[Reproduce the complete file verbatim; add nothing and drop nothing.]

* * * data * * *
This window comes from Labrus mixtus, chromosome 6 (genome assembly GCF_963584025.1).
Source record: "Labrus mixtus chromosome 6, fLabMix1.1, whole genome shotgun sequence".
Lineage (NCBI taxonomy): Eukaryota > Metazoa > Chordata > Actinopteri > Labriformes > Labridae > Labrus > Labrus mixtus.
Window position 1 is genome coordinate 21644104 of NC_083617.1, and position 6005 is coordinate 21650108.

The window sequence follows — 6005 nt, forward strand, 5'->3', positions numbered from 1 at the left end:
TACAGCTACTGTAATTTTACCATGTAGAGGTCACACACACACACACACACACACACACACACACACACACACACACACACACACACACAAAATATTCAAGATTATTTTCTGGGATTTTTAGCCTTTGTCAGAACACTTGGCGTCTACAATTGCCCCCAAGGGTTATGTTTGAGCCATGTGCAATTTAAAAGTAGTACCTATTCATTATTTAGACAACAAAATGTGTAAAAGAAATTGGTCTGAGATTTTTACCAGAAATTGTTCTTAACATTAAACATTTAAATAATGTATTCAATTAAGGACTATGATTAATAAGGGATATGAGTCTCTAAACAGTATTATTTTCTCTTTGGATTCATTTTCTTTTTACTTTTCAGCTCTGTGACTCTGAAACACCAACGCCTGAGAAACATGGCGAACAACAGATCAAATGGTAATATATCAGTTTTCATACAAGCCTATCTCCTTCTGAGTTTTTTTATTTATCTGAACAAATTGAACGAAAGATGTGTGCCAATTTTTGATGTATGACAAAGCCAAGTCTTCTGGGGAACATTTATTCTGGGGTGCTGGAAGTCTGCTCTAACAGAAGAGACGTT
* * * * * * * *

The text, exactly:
This window comes from Labrus mixtus, chromosome 6 (genome assembly GCF_963584025.1).
Source record: "Labrus mixtus chromosome 6, fLabMix1.1, whole genome shotgun sequence".
Lineage (NCBI taxonomy): Eukaryota > Metazoa > Chordata > Actinopteri > Labriformes > Labridae > Labrus > Labrus mixtus.
Window position 1 is genome coordinate 21644104 of NC_083617.1, and position 6005 is coordinate 21650108.

The window sequence follows — 6005 nt, forward strand, 5'->3', positions numbered from 1 at the left end:
TACAGCTACTGTAATTTTACCATGTAGAGGTCACACACACACACACACACACACACACACACACACACACACACACACACACACACACAAAATATTCAAGATTATTTTCTGGGATTTTTAGCCTTTGTCAGAACACTTGGCGTCTACAATTGCCCCCAAGGGTTATGTTTGAGCCATGTGCAATTTAAAAGTAGTACCTATTCATTATTTAGACAACAAAATGTGTAAAAGAAATTGGTCTGAGATTTTTACCAGAAATTGTTCTTAACATTAAACATTTAAATAATGTATTCAATTAAGGACTATGATTAATAAGGGATATGAGTCTCTAAACAGTATTATTTTCTCTTTGGATTCATTTTCTTTTTACTTTTCAGCTCTGTGACTCTGAAACACCAACGCCTGAGAAACATGGCGAACAACAGATCAAATGGTAATATATCAGTTTTCATACAAGCCTATCTCCTTCTGAGTTTTTTTATTTATCTGAACAAATTGAACGAAAGATGTGTGCCAATTTTTGATGTATGACAAAGCCAAGTCTTCTGGGGAACATTTATTCTGGGGTGCTGGAAGTCTGCTCTAACAGAAGAGACGTT